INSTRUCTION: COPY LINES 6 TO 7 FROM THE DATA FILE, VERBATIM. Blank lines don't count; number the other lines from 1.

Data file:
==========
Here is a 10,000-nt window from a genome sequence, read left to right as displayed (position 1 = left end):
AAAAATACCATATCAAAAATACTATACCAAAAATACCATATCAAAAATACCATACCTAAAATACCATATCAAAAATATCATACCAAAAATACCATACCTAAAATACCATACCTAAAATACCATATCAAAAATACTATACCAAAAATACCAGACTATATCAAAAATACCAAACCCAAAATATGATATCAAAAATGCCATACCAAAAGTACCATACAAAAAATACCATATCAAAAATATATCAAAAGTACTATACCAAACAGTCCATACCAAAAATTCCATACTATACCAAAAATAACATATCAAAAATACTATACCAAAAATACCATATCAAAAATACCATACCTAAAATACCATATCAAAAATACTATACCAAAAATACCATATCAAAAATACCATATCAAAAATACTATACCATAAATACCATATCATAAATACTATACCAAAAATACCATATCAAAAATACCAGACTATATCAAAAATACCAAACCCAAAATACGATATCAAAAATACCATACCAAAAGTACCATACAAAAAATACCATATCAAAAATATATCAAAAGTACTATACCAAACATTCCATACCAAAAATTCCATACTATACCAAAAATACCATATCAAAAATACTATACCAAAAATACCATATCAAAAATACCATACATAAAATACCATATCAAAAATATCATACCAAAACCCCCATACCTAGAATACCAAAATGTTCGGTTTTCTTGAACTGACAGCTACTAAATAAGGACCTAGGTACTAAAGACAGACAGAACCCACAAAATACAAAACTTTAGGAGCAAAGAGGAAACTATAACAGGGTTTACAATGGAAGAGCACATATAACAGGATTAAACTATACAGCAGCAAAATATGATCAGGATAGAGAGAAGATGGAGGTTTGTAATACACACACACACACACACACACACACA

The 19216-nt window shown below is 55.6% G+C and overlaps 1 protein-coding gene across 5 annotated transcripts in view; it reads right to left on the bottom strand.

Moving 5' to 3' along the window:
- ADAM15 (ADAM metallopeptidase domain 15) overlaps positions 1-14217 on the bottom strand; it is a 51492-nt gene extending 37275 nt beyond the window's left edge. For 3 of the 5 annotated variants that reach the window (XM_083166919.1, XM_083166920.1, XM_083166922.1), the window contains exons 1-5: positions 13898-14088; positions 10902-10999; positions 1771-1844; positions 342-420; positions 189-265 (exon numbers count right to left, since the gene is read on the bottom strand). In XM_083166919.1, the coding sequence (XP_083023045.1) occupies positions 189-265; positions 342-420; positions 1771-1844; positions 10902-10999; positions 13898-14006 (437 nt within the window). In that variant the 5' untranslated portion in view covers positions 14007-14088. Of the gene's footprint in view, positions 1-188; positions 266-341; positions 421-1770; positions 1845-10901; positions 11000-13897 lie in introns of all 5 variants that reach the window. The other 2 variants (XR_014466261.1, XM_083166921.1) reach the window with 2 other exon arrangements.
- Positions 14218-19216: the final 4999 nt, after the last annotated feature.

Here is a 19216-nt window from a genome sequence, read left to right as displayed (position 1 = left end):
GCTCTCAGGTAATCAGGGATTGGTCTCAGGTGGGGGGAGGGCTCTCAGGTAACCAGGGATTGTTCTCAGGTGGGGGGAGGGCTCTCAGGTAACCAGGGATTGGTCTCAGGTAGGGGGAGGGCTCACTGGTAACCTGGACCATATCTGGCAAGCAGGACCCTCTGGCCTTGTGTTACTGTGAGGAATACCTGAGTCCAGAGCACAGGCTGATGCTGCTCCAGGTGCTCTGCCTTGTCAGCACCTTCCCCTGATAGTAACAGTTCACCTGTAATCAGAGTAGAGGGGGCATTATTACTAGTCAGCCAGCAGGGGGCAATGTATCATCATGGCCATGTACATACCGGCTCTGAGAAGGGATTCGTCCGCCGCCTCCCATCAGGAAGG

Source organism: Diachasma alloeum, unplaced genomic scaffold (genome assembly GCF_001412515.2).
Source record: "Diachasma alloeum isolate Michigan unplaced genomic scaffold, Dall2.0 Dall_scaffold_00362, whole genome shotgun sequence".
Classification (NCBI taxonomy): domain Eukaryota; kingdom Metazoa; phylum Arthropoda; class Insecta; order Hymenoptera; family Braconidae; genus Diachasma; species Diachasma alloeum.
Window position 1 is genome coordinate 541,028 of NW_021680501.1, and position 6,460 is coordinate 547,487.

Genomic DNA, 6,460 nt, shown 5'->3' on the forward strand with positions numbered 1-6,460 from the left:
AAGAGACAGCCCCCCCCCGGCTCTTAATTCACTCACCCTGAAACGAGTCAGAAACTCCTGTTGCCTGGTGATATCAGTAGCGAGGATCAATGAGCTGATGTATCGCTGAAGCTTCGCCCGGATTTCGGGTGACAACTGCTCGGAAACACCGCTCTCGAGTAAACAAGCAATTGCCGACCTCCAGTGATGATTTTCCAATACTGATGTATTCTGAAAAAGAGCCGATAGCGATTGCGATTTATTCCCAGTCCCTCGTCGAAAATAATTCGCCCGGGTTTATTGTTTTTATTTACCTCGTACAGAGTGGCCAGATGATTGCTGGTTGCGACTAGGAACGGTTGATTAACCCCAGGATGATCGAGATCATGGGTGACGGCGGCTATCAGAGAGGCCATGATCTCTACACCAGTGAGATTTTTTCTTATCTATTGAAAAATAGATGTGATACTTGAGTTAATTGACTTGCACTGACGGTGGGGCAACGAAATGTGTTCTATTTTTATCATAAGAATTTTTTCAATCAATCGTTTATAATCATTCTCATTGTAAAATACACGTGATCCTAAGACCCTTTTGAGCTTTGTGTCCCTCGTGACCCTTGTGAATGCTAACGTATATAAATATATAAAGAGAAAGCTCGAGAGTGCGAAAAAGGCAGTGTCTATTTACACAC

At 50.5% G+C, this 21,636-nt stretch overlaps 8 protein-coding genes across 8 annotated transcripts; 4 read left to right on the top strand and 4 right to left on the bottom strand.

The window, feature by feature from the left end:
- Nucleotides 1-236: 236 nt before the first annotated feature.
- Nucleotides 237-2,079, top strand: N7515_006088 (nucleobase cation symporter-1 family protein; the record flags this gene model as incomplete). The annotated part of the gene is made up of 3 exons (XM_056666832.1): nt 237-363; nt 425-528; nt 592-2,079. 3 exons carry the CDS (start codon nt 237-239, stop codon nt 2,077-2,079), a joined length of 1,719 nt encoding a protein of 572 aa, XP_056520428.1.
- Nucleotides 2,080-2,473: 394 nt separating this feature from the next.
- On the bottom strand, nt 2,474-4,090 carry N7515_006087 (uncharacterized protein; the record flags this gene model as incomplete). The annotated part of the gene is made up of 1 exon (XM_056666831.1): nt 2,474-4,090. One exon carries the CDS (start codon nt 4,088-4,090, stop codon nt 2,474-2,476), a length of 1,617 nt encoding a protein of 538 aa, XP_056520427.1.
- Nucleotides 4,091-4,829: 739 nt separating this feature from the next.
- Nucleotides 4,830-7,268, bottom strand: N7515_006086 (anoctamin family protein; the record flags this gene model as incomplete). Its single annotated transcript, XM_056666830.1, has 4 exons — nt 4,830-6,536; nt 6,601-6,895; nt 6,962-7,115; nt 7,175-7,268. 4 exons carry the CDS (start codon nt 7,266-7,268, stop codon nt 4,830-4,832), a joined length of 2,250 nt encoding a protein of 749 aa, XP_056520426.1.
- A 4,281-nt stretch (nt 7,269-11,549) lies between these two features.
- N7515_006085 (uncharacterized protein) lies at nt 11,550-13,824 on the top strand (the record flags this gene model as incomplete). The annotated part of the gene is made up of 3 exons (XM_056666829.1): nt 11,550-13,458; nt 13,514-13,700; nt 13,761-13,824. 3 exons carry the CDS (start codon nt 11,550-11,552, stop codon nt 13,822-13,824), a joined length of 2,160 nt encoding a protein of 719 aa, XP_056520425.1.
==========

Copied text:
- Positions 14218-19216: the final 4999 nt, after the last annotated feature.

Here is a 19216-nt window from a genome sequence, read left to right as displayed (position 1 = left end):